National Building Museum#22 in Best Things To Do in Washington, D.C.
Washington boasts countless examples of iconic architecture, but the National Building Museum fittingly stands out from the rest. The gargantuan building, which completed construction in 1887, once housed the United States Pension Bureau as well as a variety of political events like inaugural balls. In 1985, the building completed its transition into a museum, and it was officially renamed the National Building Museum in 1997. Currently, the museum showcases various interesting intersections of architecture and design throughout American history and culture.
Previous visitors marveled at the Corinthian columns in the National Building Museum’s Great Hall, which dwarf travelers as they move between exhibits. They also recommend checking the museum’s schedule before you visit because the exhibits rotate relatively frequently. Regardless of the current displays, travelers should at least briefly duck into the building, as access to the Main Hall is free.
Tickets to the National Building Museum’s exhibits cost $10 for adults and $7 for children ages 3 to 17, students and seniors 60 and older. The museum opens at 10 a.m. Monday to Saturday and at 11 a.m. on Sunday and closes at 5 p.m. daily. The Judiciary Square and Gallery Place-Chinatown Metro stations both drop travelers within walking distance of the National Building Museum. Additionally, three bus routes stop near the National Building Museum; limited parking is available. The National Building Museum’s website includes additional information regarding upcoming exhibits and special events.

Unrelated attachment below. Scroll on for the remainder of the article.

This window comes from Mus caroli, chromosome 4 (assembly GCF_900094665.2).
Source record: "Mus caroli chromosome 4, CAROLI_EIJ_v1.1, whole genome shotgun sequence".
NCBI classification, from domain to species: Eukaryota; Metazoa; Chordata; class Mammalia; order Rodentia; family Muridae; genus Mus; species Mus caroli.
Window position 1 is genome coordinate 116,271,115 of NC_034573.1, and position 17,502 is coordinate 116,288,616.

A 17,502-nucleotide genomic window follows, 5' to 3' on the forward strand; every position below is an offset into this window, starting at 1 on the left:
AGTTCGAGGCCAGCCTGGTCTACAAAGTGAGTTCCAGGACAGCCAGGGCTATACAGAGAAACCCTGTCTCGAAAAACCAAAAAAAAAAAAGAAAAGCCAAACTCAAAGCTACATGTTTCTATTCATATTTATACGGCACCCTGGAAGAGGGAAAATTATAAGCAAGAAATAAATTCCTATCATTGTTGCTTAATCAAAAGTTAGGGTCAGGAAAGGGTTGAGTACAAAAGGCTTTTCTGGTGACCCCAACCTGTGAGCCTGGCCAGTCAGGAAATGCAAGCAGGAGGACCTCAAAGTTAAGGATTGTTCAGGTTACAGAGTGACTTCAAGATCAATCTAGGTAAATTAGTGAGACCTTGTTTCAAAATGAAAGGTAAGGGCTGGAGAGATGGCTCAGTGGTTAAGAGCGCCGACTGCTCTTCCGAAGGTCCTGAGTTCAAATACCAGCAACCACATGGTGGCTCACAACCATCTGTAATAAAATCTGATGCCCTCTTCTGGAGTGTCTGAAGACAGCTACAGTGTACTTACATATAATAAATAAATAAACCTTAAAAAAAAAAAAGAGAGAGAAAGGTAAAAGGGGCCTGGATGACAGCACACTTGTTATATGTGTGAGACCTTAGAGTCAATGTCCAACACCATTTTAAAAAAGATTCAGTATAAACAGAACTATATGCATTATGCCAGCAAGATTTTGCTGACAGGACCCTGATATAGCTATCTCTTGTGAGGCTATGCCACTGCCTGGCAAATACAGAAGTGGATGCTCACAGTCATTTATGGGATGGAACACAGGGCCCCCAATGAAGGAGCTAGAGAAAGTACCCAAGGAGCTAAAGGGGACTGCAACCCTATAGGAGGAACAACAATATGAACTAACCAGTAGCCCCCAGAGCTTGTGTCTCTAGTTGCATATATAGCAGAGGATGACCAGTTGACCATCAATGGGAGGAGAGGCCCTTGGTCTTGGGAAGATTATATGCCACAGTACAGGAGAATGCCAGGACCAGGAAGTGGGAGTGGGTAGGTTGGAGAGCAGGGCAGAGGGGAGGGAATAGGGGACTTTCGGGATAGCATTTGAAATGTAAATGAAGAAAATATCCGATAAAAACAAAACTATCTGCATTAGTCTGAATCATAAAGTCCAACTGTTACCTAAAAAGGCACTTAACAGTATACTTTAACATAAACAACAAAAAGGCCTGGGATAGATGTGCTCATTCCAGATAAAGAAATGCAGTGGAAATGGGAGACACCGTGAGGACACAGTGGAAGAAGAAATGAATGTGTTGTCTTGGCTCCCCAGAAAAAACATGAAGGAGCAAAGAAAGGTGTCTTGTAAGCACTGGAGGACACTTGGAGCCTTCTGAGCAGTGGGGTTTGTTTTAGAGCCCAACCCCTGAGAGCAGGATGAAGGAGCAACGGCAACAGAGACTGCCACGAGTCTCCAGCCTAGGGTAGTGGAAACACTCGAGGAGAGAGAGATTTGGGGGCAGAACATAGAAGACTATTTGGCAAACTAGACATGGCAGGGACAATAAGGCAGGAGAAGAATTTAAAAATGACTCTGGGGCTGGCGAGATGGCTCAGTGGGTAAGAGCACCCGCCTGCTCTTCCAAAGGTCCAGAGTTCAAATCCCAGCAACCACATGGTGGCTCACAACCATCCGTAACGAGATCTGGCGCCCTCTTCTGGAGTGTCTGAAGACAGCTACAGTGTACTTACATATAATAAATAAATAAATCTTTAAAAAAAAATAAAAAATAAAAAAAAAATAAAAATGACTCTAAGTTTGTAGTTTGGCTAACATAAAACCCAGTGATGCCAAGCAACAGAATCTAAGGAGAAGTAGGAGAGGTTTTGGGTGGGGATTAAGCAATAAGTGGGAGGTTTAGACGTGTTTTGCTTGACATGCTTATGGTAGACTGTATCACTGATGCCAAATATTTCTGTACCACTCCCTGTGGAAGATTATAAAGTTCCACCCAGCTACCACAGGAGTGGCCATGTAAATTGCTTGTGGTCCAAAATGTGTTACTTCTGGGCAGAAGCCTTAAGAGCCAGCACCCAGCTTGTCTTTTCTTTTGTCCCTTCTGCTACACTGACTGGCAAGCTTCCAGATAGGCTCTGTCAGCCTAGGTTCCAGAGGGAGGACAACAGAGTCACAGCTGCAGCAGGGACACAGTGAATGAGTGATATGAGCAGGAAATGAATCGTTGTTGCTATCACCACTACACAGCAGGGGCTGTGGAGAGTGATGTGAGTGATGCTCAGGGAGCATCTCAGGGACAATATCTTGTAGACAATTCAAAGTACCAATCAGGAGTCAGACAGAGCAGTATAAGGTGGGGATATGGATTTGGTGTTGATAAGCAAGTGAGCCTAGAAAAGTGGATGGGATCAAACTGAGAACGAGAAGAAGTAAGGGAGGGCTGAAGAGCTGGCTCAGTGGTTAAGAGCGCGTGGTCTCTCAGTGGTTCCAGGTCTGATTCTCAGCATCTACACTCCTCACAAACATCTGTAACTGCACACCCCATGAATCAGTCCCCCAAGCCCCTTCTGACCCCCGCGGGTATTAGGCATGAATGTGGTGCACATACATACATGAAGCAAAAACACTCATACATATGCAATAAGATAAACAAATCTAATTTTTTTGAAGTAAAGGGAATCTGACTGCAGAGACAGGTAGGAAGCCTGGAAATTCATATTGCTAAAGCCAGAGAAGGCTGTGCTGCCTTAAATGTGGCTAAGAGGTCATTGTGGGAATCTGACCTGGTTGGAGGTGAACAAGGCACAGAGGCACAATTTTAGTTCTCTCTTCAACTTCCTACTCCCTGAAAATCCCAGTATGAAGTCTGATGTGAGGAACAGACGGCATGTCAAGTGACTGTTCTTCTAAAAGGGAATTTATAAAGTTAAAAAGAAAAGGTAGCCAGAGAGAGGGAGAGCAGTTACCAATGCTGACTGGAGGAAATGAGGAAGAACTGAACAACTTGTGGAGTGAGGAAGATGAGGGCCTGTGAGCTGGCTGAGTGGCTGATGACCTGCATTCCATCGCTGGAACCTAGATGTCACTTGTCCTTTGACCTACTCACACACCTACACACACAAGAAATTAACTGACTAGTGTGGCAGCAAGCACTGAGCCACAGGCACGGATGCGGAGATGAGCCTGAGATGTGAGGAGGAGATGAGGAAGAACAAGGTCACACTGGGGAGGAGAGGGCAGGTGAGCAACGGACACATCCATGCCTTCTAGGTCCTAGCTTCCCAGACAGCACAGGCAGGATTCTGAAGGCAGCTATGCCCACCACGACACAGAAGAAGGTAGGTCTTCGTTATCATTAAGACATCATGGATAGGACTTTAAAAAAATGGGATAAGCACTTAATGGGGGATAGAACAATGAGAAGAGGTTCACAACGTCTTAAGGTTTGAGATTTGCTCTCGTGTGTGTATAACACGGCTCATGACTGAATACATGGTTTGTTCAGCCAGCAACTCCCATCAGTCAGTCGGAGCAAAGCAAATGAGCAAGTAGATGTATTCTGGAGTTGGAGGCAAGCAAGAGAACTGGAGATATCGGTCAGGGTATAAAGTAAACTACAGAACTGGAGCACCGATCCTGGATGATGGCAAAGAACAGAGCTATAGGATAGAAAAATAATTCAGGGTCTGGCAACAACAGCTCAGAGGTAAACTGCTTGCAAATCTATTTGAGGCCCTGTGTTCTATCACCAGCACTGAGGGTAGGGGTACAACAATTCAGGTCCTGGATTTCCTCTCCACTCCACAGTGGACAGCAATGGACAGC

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#1 Lincoln Memorial
Although the Lincoln Memorial is just one of the District's many monuments, the larger-than-life Honest Abe is also among travelers' favorites. History buffs might enjoy the man of few (albeit powerful) words' two famous speeches, the second inaugural address and the Gettysburg Address, which are both etched into the memorial's opposing walls. Meanwhile, art history and architecture aficionados will enjoy admiring the building's striking design by Henry Bacon, complete with 38 Doric columns, 36 of which signify the states in the Union at the time Lincoln passed away.
Though most agree the Lincoln Memorial is worth checking out during the day or at night, many recent travelers say the most captivating time to visit is after dark when the attraction is lit and less crowded. Plus, evening temps will make peak summer visits more comfortable.
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